• Psychology - Knowledge of human behavior and performance; individual differences in ability, personality, and interests; learning and motivation; psychological research methods; and the assessment and treatment of behavioral and affective disorders.
     
  • Telecommunications - Knowledge of transmission, broadcasting, switching, control, and operation of telecommunications systems.
     
    source: Occupational Information Network: Bus Drivers, Transit and Intercity  updated June 2010
     


    Skills
    for Bus Drivers, Transit and Intercity
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  • Operation and Control - Controlling operations of equipment or systems.
     
  • Operation Monitoring - Watching gauges, dials, or other indicators to make sure a machine is working properly.
     
  • Active Listening - Giving full attention to what other people are saying, taking time to understand the points being made, asking questions as appropriate, and not interrupting at inappropriate times.
     
  • Time Management - Managing one's own time and the time of others.
     
  • Critical Thinking - Using logic and reasoning to identify the strengths and weaknesses of alternative solutions, conclusions or approaches to problems.
     
  • Service Orientation - Actively looking for ways to help people.
     
  • Social Perceptiveness - Being aware of others' reactions and understanding why they react as they do.
     
  • Speaking - Talking to others to convey information effectively.
     
    source: Occupational Information Network: Bus Drivers, Transit and Intercity  updated June 2010
     


    Abilities
    for Bus Drivers, Transit and Intercity
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  • Far Vision - The ability to see details at a distance.
     
  • Control Precision - The ability to quickly and repeatedly adjust the controls of a machine or a vehicle to exact positions.
     
  • Multilimb Coordination - The ability to coordinate two or more limbs (for example, two arms, two legs, or one leg and one arm) while sitting, standing, or lying down. It does not involve performing the activities while the whole body is in motion.
     
  • Depth Perception - The ability to judge which of several objects is closer or farther away from you, or to judge the distance between you and an object.
     
  • Near Vision - The ability to see details at close range (within a few feet of the observer).
     
  • Problem Sensitivity - The ability to tell when something is wrong or is likely to go wrong. It does not involve solving the problem, only recognizing there is a problem.
     
  • Spatial Orientation - The ability to know your location in relation to the environment or to know where other objects are in relation to you.
     
  • Oral Comprehension - The ability to listen to and understand information and ideas presented through spoken words and sentences.
     
  • Rate Control - The ability to time your movements or the movement of a piece of equipment in anticipation of changes in the speed and/or direction of a moving object or scene.
     
  • Reaction Time - The ability to quickly respond (with the hand, finger, or foot) to a signal (sound, light, picture) when it appears.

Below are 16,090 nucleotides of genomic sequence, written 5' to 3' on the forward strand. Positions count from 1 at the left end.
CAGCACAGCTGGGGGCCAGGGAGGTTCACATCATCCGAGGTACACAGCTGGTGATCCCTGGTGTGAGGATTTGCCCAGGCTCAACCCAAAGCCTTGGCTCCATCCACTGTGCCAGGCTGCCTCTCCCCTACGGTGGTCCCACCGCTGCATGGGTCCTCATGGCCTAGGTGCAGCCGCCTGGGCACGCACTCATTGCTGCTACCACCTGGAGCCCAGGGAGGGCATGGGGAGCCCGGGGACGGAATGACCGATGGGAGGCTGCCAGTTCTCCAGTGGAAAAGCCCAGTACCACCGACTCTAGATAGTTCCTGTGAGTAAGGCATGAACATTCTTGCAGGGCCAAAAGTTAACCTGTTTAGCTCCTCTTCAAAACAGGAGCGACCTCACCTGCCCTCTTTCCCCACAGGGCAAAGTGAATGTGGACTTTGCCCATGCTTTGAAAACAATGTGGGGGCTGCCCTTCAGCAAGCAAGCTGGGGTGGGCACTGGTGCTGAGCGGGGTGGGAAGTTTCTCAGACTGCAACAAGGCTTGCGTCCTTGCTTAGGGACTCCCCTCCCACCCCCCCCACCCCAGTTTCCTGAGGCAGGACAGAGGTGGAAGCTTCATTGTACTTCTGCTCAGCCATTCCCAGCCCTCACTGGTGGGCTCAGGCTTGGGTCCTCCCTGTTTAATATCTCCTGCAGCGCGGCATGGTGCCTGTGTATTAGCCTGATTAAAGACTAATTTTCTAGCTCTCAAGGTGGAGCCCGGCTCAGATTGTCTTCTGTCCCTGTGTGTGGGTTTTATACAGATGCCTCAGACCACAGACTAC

source: Occupational Information Network: Bus Drivers, Transit and Intercity  updated June 2010
     


    Work Activities
    for Bus Drivers, Transit and Intercity
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  • Operating Vehicles, Mechanized Devices, or Equipment - Running, maneuvering, navigating, or driving vehicles or mechanized equipment, such as forklifts, passenger vehicles, aircraft, or water craft.
     
  • Inspecting Equipment, Structures, or Material - Inspecting equipment, structures, or materials to identify the cause of errors or other problems or defects.
     
  • Communicating with Supervisors, Peers, or Subordinates - Providing information to supervisors, co-workers, and subordinates by telephone, in written form, e-mail, or in person.
     
  • Performing for or Working Directly with the Public - Performing for people or dealing directly with the public. This includes serving customers in restaurants and stores, and receiving clients or guests.
     
  • Communicating with Persons Outside Organization - Communicating with people outside the organization, representing the organization to customers, the public, government, and other external sources. This information can be exchanged in person, in writing, or by telephone or e-mail.
     
  • Establishing and Maintaining Interpersonal Relationships - Developing constructive and cooperative working relationships with others, and maintaining them over time.
     
  • Getting Information - Observing, receiving, and otherwise obtaining information from all relevant sources.
     
  • Monitor Processes, Materials, or Surroundings - Monitoring and reviewing information from materials, events, or the environment, to detect or assess problems.
     
  • Identifying Objects, Actions, and Events - Identifying information by categorizing, estimating, recognizing differences or similarities, and detecting changes in circumstances or events.
     
  • Making Decisions and Solving Problems - Analyzing information and evaluating results to choose the best solution and solve problems.
     
    source: Occupational Information Network: Bus Drivers, Transit and Intercity  updated June 2010
     


    Interests
    for Bus Drivers, Transit and Intercity